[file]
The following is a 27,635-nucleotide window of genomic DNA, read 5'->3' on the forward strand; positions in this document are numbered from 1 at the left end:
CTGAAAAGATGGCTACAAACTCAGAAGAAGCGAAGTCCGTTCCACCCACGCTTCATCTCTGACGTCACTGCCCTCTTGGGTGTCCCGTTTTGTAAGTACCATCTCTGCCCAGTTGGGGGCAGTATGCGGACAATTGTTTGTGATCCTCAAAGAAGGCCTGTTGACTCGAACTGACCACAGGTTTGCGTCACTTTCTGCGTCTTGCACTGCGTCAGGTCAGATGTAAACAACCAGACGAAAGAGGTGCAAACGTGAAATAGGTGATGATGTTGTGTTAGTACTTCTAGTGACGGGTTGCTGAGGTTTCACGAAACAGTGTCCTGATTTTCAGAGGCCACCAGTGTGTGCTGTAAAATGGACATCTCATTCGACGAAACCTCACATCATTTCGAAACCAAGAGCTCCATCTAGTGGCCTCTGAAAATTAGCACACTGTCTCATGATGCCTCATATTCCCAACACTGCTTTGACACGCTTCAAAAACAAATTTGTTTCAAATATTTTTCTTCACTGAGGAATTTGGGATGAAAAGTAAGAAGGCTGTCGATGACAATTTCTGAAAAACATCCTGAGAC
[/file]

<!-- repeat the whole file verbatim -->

The following is a 27,635-nucleotide window of genomic DNA, read 5'->3' on the forward strand; positions in this document are numbered from 1 at the left end:
CTGAAAAGATGGCTACAAACTCAGAAGAAGCGAAGTCCGTTCCACCCACGCTTCATCTCTGACGTCACTGCCCTCTTGGGTGTCCCGTTTTGTAAGTACCATCTCTGCCCAGTTGGGGGCAGTATGCGGACAATTGTTTGTGATCCTCAAAGAAGGCCTGTTGACTCGAACTGACCACAGGTTTGCGTCACTTTCTGCGTCTTGCACTGCGTCAGGTCAGATGTAAACAACCAGACGAAAGAGGTGCAAACGTGAAATAGGTGATGATGTTGTGTTAGTACTTCTAGTGACGGGTTGCTGAGGTTTCACGAAACAGTGTCCTGATTTTCAGAGGCCACCAGTGTGTGCTGTAAAATGGACATCTCATTCGACGAAACCTCACATCATTTCGAAACCAAGAGCTCCATCTAGTGGCCTCTGAAAATTAGCACACTGTCTCATGATGCCTCATATTCCCAACACTGCTTTGACACGCTTCAAAAACAAATTTGTTTCAAATATTTTTCTTCACTGAGGAATTTGGGATGAAAAGTAAGAAGGCTGTCGATGACAATTTCTGAAAAACATCCTGAGAC